A new year is usually considered to be the harbinger of new beginnings. Tamil cinema, however, has returned to some old traditions. The theatres are open and full again, and we have brand new releases. But along with the festive cheer, two of the Pongal releases also brought back perhaps the most popular version of woman in Tamil cinema: the Loosu Ponnu™. Save for an errant occurrence here and there (the heroine from Dagaalty comes to mind), this woman seemed to have bid goodbye. This isn’t to say that women roles have always been written with diligence, but at least, they weren’t manic pixie dream girls. Sadly, Bhoomi and Eeswaran bring back this woman back. More strangely, both roles were played by the same actor.
Eleven years and four films. The numbers seem disproportionate but the constant love Vetri Maaran’s films receive speaks volumes about the high regard in which he’s held. He thinks he isn’t a good director though. As his latest release, Vada Chennai, is running to packed screens, here are excerpts from a conversation with him: Continue reading “I am not a good director: Vetri Maaran”
Early morning shows are a phenomenon intrinsic to Tamil cinema. But to witness packed houses for multiple shows at 4:45 am, despite mild rains, is a sight that our theatres have been yearning for in a while. For the second time within a month (after Mani Ratnam’s Chekka Chivantha Vaanam), the crowds had set their alarms not just to watch their favourite stars first on the big screen, but also to witness their favourite filmmaker weave his magic. The applause that Vetri Maaran’s name received at the end of Vada Chennai, was such a gratifying sound. Quite exciting times for Tamil cinema, indeed. Continue reading “First impressions of Vada Chennai: A gritty peek into a fascinating world”
It isn’t every day that we come across an album with ten tracks. But when the music is intriguing as Santhosh Narayanan’s, we have no complaints. His music for Vada Chennai can be split into two parts — one, with the gaana-infused folk numbers and the other, with the melodies that might as well be trademarked in his name. With the first part, Santhosh captures the cultural exuberance of North Chennai. However, he balances this with the other part, melodies that consist of an eclectic mosaic of sounds that we have come to expect of him. Put the two together and you get a holistic picture, not just of the film, but of the composer himself. Continue reading “Vada Chennai music review: Santhosh Narayanan captures the vibrant charm of North Chennai”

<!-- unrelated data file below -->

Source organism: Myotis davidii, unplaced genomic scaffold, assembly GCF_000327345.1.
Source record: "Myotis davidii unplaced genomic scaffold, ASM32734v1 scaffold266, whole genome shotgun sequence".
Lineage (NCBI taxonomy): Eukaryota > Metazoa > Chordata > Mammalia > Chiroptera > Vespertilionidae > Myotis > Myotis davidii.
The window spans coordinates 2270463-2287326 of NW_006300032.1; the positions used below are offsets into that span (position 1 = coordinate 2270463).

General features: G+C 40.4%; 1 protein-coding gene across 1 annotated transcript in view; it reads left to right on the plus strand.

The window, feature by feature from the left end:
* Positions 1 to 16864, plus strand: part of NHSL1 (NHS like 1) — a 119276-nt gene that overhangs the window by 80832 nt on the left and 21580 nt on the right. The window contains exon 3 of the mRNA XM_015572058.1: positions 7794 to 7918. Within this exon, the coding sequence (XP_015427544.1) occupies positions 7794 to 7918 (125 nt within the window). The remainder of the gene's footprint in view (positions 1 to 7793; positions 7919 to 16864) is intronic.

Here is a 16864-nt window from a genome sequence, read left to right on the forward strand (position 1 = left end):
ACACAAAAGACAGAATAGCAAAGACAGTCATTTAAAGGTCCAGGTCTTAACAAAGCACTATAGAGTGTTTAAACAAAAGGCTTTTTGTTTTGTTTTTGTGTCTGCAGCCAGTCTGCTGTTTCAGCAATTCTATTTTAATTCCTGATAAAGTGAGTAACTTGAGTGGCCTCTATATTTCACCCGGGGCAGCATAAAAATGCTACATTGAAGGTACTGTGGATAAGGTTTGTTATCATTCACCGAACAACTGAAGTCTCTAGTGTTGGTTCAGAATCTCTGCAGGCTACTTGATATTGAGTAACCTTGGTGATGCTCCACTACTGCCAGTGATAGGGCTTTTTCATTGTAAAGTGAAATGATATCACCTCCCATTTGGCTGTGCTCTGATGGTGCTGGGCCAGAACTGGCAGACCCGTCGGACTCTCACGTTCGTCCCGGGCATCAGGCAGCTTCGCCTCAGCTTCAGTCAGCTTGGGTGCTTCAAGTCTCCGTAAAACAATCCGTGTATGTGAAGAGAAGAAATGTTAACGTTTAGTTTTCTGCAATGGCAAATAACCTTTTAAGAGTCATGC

There are just two days to Aval’s release but director Milind Rau says he has no last-minute jitters. “I have no butterflies at all because I know what we have made and I am very confident about it. The stress was in getting it released in three languages. But I am absolutely not worried about the outcome at all as I know we have made a good film,” he says confidently. Continue reading “If people talk during Aval, we would be happy as it means they are scared: Director Milind Rau”
The first thing you notice about Vinay Rai is how comfortable he is speaking Tamil. Point it out to him and the actor reveals that he always made it a point to speak the language. “Nobody has ever dissuaded me from speaking the language due to the accent, except for my friends. But of course, that is in good humour,” says the actor from Bengaluru as we settle down to talk. Continue reading “Mysskin is probably the Tarantino of Tamil cinema: Thupparivaalan actor Vinay”
Director Ram doesn’t believe in mincing words. Honesty seeps through his answers, just like it does in his movies. He believes in what he does, regardless of whether it fetches him criticism or acclaim. Ahead of his upcoming movie Taramani, the National Award-winning director opens up in an exclusive chat with indianexpress.com about censorship, his leading lady Andrea Jeremiah and lots more. Continue reading “Censor Board could be more relaxed with language for ‘A’ movies: Director Ram”
Recently, the much-appreciated Mission: Impossible – Fallout, starring Tom Cruise, hit the screens. The film gave some great cinematic moments, stunts that could cause a crick in your neck just by watching those. Now, fans of the franchise expect that from a spy film. To critics, they ask, “Well, what else can you expect from an action film?.” With the Vishwaroopam films, Kamal Haasan has given an answer that spy films need not focus on just action. This is what I loved about Vishwaroopam 2, probably something that might be a disappointment to pure-action fans. Continue reading “Vishwaroopam 2 movie review: With an intelligent spy film, Kamal Haasan delivers promises”